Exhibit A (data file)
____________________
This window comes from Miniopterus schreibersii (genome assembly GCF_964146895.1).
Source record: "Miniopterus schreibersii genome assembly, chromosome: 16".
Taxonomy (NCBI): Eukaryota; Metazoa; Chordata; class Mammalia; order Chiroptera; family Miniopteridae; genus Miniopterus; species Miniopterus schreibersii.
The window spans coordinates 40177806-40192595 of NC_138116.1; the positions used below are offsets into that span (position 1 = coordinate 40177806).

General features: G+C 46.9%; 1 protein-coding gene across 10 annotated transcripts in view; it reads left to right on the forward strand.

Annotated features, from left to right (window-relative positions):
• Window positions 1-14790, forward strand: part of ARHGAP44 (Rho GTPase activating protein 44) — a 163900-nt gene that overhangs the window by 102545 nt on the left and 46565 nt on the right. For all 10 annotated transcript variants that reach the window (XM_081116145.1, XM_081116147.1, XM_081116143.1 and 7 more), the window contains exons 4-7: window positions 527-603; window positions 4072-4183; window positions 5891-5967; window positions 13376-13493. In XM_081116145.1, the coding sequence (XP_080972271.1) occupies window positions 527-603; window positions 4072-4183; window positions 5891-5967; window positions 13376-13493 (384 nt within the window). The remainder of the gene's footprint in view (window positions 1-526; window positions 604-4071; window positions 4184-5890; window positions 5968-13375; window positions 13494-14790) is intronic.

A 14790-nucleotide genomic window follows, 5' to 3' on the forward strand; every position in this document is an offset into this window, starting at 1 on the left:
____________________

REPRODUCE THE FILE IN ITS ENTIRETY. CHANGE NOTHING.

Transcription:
This window comes from Miniopterus schreibersii (genome assembly GCF_964146895.1).
Source record: "Miniopterus schreibersii genome assembly, chromosome: 16".
Taxonomy (NCBI): Eukaryota; Metazoa; Chordata; class Mammalia; order Chiroptera; family Miniopteridae; genus Miniopterus; species Miniopterus schreibersii.
The window spans coordinates 40177806-40192595 of NC_138116.1; the positions used below are offsets into that span (position 1 = coordinate 40177806).

General features: G+C 46.9%; 1 protein-coding gene across 10 annotated transcripts in view; it reads left to right on the forward strand.

Annotated features, from left to right (window-relative positions):
• Window positions 1-14790, forward strand: part of ARHGAP44 (Rho GTPase activating protein 44) — a 163900-nt gene that overhangs the window by 102545 nt on the left and 46565 nt on the right. For all 10 annotated transcript variants that reach the window (XM_081116145.1, XM_081116147.1, XM_081116143.1 and 7 more), the window contains exons 4-7: window positions 527-603; window positions 4072-4183; window positions 5891-5967; window positions 13376-13493. In XM_081116145.1, the coding sequence (XP_080972271.1) occupies window positions 527-603; window positions 4072-4183; window positions 5891-5967; window positions 13376-13493 (384 nt within the window). The remainder of the gene's footprint in view (window positions 1-526; window positions 604-4071; window positions 4184-5890; window positions 5968-13375; window positions 13494-14790) is intronic.

A 14790-nucleotide genomic window follows, 5' to 3' on the forward strand; every position in this document is an offset into this window, starting at 1 on the left: